An oncologist is a type of doctor who deals with diagnosis, treatment and prevention of cancer. One type of treatment an oncologist may use is radiation therapy. Radiation therapy is able to kill cancer cells through beams of strong energy.
Radiation oncology in Nashville, Tennessee
If you need additional cancer support beyond surgery and chemotherapy, radiation therapy may help.
Our radiation therapists have specialized knowledge in the diagnosis and treatment of rare and complex cancers. Through beams of strong energy, radiation oncologists target specific areas to kill cancer cells and get you one step closer to recovery.
About Sarah Cannon Cancer Institute
As part of Sarah Cannon, the Cancer Institute of HCA Healthcare, our family of hospitals provides comprehensive cancer services with convenient access to cutting-edge therapies for people facing cancer in our communities. From diagnosis to treatment and survivorship care, our oncology expertise ensures you have access to locally trusted care with the support of a globally recognized network.
Have cancer questions? We can help. askSARAH is a dedicated helpline for your cancer-related questions. Our specially trained nurses are available 24/7, and all calls are confidential. Contact askSARAH at (615) 514-2401.
Our radiation therapy process
No matter the type of radiation therapy that is best for your condition, we will always treat you with the same high-quality level of care and attention.
The process of radiation therapy
Our cancer care team consists of many experts coming together to ensure the best possible care for you in your journey. If your oncologist recommends radiation treatment for cancer, you can expect the following:
Initial consultation with a radiation therapist
After registration, you will have an initial consultation with your radiation oncologist. They will explain the diagnosis and the reason radiation therapy is necessary, as well as how many treatments are needed and what side effects to expect. From there, you will schedule a radiation therapy planning appointment.
Radiation therapy planning
Radiation therapy planning firstly requires a CT scan. After the CT scan is complete, the radiation therapist schedules your next visit.
Radiation therapy planning is quite complex and can take several days to complete. Although we understand the urgency to begin treatment, we are very careful to take the time to create an optimized plan for you. This will ensure your safety and maximize the treatment's effectiveness.
Treatment setup verification
During your next visit, we verify your treatment setup. The first session is not a radiation treatment, as it is used to ensure your treatments will be exactly as your doctor has planned.
At the end of your verification session, the radiation therapist will explain the process of your daily check-in for treatments. Treatments then typically begin within a few days.
Daily radiation treatments
Radiation treatments are delivered on consecutive weekdays, with weekends off. Treatments can be as short as 5 minutes or as long as 30 minutes, but your therapists will let you know approximately how long they will take.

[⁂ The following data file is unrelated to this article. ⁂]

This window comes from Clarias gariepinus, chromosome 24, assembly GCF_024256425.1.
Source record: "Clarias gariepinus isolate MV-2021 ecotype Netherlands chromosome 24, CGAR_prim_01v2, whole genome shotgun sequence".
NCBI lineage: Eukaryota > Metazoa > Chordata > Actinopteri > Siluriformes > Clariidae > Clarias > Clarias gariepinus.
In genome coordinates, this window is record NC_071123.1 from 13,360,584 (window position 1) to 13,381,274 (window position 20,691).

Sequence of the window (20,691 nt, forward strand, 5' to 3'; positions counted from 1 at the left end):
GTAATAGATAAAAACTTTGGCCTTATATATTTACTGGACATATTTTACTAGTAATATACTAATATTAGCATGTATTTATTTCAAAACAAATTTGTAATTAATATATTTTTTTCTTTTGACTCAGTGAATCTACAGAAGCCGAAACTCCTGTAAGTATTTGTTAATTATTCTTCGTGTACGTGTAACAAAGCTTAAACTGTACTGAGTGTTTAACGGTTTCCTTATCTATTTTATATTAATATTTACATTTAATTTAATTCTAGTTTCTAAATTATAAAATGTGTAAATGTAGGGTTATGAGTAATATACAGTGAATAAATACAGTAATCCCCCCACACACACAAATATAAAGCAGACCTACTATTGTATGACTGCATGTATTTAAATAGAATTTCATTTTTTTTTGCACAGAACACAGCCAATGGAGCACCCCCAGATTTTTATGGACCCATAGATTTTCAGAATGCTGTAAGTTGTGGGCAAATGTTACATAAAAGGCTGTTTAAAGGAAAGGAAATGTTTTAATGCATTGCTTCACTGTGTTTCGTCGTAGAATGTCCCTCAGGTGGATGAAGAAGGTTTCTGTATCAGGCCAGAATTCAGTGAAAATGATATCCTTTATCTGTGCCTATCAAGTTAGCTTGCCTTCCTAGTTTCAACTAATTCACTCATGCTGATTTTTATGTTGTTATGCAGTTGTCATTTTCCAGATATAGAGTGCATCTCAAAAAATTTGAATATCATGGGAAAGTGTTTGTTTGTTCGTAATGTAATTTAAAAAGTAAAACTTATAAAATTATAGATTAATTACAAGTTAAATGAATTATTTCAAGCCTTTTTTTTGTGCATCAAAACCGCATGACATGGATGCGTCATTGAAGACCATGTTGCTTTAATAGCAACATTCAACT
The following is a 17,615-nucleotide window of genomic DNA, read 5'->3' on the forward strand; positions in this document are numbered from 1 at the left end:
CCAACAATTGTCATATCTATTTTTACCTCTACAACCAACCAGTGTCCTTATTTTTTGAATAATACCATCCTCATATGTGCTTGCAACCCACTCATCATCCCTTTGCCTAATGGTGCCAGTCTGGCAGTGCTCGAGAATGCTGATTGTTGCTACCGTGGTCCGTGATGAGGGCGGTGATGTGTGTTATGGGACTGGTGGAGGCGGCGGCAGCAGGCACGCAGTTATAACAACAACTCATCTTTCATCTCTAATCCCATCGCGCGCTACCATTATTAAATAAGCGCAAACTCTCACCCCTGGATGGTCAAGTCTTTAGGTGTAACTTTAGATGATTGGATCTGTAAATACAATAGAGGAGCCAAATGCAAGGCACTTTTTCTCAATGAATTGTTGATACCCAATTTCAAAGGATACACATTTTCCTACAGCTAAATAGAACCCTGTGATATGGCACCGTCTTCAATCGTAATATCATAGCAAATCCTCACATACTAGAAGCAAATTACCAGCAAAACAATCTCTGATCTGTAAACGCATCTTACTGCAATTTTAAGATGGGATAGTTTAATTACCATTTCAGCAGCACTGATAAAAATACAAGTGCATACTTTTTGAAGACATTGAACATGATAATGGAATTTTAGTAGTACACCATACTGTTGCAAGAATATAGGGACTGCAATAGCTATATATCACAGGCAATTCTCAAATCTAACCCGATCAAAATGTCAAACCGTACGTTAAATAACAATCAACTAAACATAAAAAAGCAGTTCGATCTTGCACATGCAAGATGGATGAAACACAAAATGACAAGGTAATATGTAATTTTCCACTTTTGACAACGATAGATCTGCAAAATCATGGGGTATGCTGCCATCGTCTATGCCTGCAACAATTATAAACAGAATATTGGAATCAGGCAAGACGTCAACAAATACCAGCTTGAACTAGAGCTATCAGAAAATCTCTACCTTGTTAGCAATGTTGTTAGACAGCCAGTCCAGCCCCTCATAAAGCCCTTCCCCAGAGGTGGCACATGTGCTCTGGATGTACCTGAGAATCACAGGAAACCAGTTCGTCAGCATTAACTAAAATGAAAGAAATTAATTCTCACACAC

The medical staff will see you at least once a week during your course of radiation therapy. These visits are brief, symptom-management checks and typically last five minutes.
Family members are not permitted to observe radiation treatments. We understand many patients may want to share this experience with loved ones, however, to prioritize patient privacy and guest safety, we ask only the patient be present for treatments.
Types of radiation therapy
The type of therapy you receive will depend on your condition, your personal health and several other factors, but options include:
- 3D conformal radiation therapy (3D-CRT) uses three-dimensional computerized tomography (CT) scans to determine the exact shape and size of tumors, then precisely treat the tumor while minimizing damage to surrounding healthy tissue.
- Brachytherapy implants seeds, or radioactive sources, near tumors or adjacent areas to kill cancer cells locally.
- Intensity modulated radiation therapy (IMRT) uses multiple radioactive beams with different intensities that deliver the highest dose to the tumor, while minimizing exposure to surrounding healthy tissues
- Intraoperative radiation therapy (IORT) uses a specialized radiation device to deliver a high radiation dose to the exposed target during a surgery. Healthy tissues can often be protected by using shielding materials or moving them out of the way.
- Stereotactic body radiation therapy (SBRT) uses precise imaging, in conjunction with high-intensity radiation beams, usually in three to five treatments, most commonly for tumors in the lungs, spine, liver and prostate
- Stereotactic radiosurgery (SRS) is a noninvasive, nonsurgical treatment that uses multiple high-intensity beams to deliver extremely precise radiation doses to tumors in the brain during a single treatment.
- Volumetric modulated arc therapy (VMAT) uses a linear accelerator that rotates around you while delivering intense, highly-precise and modulated radiation beams to tumors while minimizing side effects.
- Y-90 radioembolization injects microscopic beads with radioactive material into the blood vessels that supply blood to a liver tumor. The microbeads shrink the tumors and block the blood supply to cancerous cells.
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